We usually use three factors to judge a nation’s health: how long people live; how well infants and their mothers do in the first year of life; and whether people have adequate health insurance.
On all three fronts, the U.S. is moving backward.
An American baby born in 2017 will live on average 78.6 years, down a tenth of a year from 2016. It’s the third consecutive year of falling longevity. The U.S. is now ranked 26th out of 35 countries in the Organisation for Economic Co-operation and Development for life expectancy, with every other Western nation doing better and only the former members of the Soviet bloc, Mexico, Turkey and South Korea doing worse.
On infant mortality, the U.S. rate has fallen gradually over many decades and now stands at 5.8 deaths per 100,000 live births. Good for us! But our improvements lag well behind other countries with the U.S. rate three times higher than Japan’s, higher than every other Western nation (including Russia!) and only better than countries like Mexico and Turkey.
On the other hand, new mothers here are in deep trouble and losing ground, according to a recent report from the Centers for Disease Control and Prevention. In the first year after giving birth, mothers in the U.S. died at a rate of 17.2 per 100,000 births from 2011 to 2015.
Though this latest report drew no comparisons, I looked up prior reports. During the 1990s, the maternal death rate was 11.8 deaths per 100,000 births. In other words, this basic measure of maternal care has deteriorated by a shocking 46% over the past two decades. Today, mothers in other advanced industrial countries are at far less risk of dying from the complications of childbirth than American mothers.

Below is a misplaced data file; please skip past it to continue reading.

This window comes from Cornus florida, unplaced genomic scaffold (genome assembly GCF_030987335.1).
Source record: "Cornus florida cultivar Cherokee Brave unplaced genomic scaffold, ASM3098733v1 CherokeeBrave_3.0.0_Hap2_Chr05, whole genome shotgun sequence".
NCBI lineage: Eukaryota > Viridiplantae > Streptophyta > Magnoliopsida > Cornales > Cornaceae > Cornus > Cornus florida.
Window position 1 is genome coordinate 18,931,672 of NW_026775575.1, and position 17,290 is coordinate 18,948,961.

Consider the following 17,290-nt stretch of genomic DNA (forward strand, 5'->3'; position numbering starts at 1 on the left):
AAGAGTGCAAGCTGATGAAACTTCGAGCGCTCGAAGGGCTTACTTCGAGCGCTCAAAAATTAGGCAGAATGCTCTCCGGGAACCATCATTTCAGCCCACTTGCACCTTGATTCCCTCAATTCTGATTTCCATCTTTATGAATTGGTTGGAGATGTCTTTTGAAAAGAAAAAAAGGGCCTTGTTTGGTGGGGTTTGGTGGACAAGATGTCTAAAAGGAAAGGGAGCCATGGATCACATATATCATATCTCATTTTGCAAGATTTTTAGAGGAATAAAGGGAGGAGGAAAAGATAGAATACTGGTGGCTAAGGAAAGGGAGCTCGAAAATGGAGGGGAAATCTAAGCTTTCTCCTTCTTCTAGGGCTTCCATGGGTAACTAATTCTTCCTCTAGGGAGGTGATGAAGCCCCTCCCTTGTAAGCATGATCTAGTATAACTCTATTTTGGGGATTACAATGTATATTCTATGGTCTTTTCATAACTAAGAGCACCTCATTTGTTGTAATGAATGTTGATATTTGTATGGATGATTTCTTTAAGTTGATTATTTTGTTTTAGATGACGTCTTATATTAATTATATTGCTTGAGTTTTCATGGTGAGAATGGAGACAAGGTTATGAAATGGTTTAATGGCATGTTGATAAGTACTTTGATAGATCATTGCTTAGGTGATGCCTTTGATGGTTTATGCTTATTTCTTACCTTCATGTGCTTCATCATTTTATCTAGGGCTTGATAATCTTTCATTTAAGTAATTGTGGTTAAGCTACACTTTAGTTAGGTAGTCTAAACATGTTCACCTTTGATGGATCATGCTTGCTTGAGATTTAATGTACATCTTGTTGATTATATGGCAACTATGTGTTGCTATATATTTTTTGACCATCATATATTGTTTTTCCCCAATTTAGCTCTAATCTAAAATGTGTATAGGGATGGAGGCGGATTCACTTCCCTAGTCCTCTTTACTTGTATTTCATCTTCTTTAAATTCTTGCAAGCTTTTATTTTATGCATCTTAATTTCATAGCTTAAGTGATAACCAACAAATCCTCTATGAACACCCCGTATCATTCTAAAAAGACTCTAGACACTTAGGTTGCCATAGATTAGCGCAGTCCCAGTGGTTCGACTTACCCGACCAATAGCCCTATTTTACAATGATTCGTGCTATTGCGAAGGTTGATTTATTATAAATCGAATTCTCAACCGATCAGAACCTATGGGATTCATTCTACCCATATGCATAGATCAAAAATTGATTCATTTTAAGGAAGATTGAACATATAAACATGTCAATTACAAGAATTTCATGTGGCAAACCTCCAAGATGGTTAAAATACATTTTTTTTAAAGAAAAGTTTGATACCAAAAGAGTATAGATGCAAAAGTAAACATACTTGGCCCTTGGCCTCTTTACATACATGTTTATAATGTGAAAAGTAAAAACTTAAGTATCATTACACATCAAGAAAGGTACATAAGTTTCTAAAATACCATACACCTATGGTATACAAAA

The Census Bureau just reported that 27.5 million people, or 8.5% of Americans, lacked health insurance during 2018, up from 7.9% the year before. More people are working and fewer are in poverty, but the number of people without insurance and therefore access to routine healthcare services shot up. Government officials attributed most of the decline to reduced Medicaid coverage. Nearly half the babies born in the U.S. are covered by Medicaid.
As disturbing as these numbers are, they mask a far more troubling reality. Part of the U.S. actually does as well as other advanced industrial nations. It’s the part that’s well-to-do and has seen steadily rising wealth and income over the past four decades. It’s the part that’s well-educated and has access through their employers to good health insurance.
A new report from the Government Accountability Office showed that “differences in income, wealth and demographic characteristics were associated with disparities in longevity.” How much? Only half the people in their 50s in the lowest fifth of the income distribution will be alive 22 years later compared with three-quarters of people in the highest fifth. Increased income is directly correlated with increased longevity across every quintile.
In America, race is often a proxy for income. African American maternal mortality rates are three times higher than rates for whites, almost exactly the same as black-to-white poverty rates, which are 2½ times higher.
Ditto for infant mortality. Break down the rate by ethnicity and what you see is that the infant mortality rate for whites was 4.9 per 100,000 live births in 2016, not much different from an average European country. But the black infant mortality rate was 11.4 per 100,000 live births.
We often use the combined statistics to castigate healthcare providers for poor performance. They can do better, of course. Too many providers remain insensitive to the special needs of our less fortunate citizens that are driving the overall rates.
But these trends ultimately reflect a society bitterly divided by class and race that grows more so every day. Too many people here are suffering from deteriorating social conditions that the healthcare system is ill-equipped to address.